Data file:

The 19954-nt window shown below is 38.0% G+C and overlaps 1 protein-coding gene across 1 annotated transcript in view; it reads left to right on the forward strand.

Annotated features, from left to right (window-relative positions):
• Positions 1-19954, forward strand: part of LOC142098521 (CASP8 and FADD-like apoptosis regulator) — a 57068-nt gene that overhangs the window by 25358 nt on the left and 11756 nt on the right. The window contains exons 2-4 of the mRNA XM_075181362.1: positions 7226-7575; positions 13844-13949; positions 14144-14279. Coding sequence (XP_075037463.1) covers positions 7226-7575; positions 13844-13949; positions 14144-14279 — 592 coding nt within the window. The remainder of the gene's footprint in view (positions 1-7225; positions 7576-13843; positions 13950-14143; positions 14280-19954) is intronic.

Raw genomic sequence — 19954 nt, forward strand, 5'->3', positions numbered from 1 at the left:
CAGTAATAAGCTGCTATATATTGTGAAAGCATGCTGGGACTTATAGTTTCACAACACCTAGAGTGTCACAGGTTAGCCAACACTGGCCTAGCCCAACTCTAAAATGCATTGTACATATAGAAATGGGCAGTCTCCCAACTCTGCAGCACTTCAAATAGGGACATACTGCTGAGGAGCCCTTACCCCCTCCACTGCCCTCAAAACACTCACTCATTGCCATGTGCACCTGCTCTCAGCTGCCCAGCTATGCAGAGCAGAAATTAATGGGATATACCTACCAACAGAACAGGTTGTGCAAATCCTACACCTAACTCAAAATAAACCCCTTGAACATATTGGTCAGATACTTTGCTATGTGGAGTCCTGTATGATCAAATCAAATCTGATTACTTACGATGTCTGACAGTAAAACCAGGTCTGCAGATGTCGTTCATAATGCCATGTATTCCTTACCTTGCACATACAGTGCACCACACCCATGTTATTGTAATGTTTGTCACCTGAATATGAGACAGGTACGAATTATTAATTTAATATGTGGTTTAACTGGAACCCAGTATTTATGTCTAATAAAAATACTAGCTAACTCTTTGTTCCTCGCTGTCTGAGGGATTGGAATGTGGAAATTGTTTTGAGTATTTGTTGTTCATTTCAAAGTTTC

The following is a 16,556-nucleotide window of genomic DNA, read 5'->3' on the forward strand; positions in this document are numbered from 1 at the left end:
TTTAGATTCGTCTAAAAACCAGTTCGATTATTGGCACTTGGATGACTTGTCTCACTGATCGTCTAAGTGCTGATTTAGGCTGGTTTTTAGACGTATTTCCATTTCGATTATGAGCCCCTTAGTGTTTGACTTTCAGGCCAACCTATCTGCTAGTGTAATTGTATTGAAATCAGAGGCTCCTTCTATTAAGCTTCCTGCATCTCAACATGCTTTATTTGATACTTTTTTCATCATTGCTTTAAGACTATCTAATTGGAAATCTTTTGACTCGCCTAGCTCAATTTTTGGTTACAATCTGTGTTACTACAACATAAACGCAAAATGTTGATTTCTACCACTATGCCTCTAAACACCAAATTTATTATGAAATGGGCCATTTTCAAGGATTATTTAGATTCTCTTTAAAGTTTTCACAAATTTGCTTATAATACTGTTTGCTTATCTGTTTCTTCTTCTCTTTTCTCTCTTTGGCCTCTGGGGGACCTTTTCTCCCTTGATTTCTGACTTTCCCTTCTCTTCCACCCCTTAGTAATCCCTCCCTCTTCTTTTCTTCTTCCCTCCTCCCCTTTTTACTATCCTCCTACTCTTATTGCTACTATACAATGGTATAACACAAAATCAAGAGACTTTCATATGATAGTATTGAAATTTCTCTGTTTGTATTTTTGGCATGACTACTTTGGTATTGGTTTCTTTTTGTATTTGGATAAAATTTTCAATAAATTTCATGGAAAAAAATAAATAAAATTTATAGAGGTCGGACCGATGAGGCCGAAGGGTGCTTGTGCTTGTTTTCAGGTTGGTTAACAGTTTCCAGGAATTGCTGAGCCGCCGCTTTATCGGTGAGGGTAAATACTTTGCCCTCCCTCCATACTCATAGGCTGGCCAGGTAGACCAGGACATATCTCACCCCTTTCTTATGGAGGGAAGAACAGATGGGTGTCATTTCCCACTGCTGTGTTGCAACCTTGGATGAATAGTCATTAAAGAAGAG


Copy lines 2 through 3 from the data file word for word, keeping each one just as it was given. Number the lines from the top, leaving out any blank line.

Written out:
Annotated features, from left to right (window-relative positions):
• Positions 1-19954, forward strand: part of LOC142098521 (CASP8 and FADD-like apoptosis regulator) — a 57068-nt gene that overhangs the window by 25358 nt on the left and 11756 nt on the right. The window contains exons 2-4 of the mRNA XM_075181362.1: positions 7226-7575; positions 13844-13949; positions 14144-14279. Coding sequence (XP_075037463.1) covers positions 7226-7575; positions 13844-13949; positions 14144-14279 — 592 coding nt within the window. The remainder of the gene's footprint in view (positions 1-7225; positions 7576-13843; positions 13950-14143; positions 14280-19954) is intronic.